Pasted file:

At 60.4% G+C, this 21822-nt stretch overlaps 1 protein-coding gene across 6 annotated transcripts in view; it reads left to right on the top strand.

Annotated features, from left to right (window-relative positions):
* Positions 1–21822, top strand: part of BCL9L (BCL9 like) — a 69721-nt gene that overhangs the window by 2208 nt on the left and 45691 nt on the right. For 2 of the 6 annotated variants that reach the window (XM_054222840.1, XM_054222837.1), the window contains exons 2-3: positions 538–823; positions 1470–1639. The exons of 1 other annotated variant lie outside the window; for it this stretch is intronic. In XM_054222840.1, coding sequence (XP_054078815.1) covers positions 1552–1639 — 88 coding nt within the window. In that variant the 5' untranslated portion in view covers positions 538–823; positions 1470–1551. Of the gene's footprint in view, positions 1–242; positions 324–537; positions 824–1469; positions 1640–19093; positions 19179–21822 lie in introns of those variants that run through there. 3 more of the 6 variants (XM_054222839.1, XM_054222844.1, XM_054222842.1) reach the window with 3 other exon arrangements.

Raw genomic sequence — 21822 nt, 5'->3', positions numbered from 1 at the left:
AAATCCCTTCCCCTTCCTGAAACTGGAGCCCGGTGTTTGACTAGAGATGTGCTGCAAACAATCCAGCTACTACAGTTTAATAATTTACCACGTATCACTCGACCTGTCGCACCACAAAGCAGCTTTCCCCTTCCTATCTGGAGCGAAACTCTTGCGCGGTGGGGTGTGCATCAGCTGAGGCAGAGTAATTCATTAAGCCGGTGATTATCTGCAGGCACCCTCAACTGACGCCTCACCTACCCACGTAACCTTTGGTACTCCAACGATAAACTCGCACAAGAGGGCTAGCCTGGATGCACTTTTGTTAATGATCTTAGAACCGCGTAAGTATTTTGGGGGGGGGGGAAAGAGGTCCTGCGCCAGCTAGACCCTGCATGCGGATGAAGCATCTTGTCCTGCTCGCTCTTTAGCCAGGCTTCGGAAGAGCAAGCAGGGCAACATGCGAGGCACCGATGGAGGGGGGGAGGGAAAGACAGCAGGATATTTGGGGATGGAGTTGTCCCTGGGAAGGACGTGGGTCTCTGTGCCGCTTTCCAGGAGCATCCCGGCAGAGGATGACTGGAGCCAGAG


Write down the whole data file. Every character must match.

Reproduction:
At 60.4% G+C, this 21822-nt stretch overlaps 1 protein-coding gene across 6 annotated transcripts in view; it reads left to right on the top strand.

Annotated features, from left to right (window-relative positions):
* Positions 1–21822, top strand: part of BCL9L (BCL9 like) — a 69721-nt gene that overhangs the window by 2208 nt on the left and 45691 nt on the right. For 2 of the 6 annotated variants that reach the window (XM_054222840.1, XM_054222837.1), the window contains exons 2-3: positions 538–823; positions 1470–1639. The exons of 1 other annotated variant lie outside the window; for it this stretch is intronic. In XM_054222840.1, coding sequence (XP_054078815.1) covers positions 1552–1639 — 88 coding nt within the window. In that variant the 5' untranslated portion in view covers positions 538–823; positions 1470–1551. Of the gene's footprint in view, positions 1–242; positions 324–537; positions 824–1469; positions 1640–19093; positions 19179–21822 lie in introns of those variants that run through there. 3 more of the 6 variants (XM_054222839.1, XM_054222844.1, XM_054222842.1) reach the window with 3 other exon arrangements.

Raw genomic sequence — 21822 nt, 5'->3', positions numbered from 1 at the left:
AAATCCCTTCCCCTTCCTGAAACTGGAGCCCGGTGTTTGACTAGAGATGTGCTGCAAACAATCCAGCTACTACAGTTTAATAATTTACCACGTATCACTCGACCTGTCGCACCACAAAGCAGCTTTCCCCTTCCTATCTGGAGCGAAACTCTTGCGCGGTGGGGTGTGCATCAGCTGAGGCAGAGTAATTCATTAAGCCGGTGATTATCTGCAGGCACCCTCAACTGACGCCTCACCTACCCACGTAACCTTTGGTACTCCAACGATAAACTCGCACAAGAGGGCTAGCCTGGATGCACTTTTGTTAATGATCTTAGAACCGCGTAAGTATTTTGGGGGGGGGGGAAAGAGGTCCTGCGCCAGCTAGACCCTGCATGCGGATGAAGCATCTTGTCCTGCTCGCTCTTTAGCCAGGCTTCGGAAGAGCAAGCAGGGCAACATGCGAGGCACCGATGGAGGGGGGGAGGGAAAGACAGCAGGATATTTGGGGATGGAGTTGTCCCTGGGAAGGACGTGGGTCTCTGTGCCGCTTTCCAGGAGCATCCCGGCAGAGGATGACTGGAGCCAGAG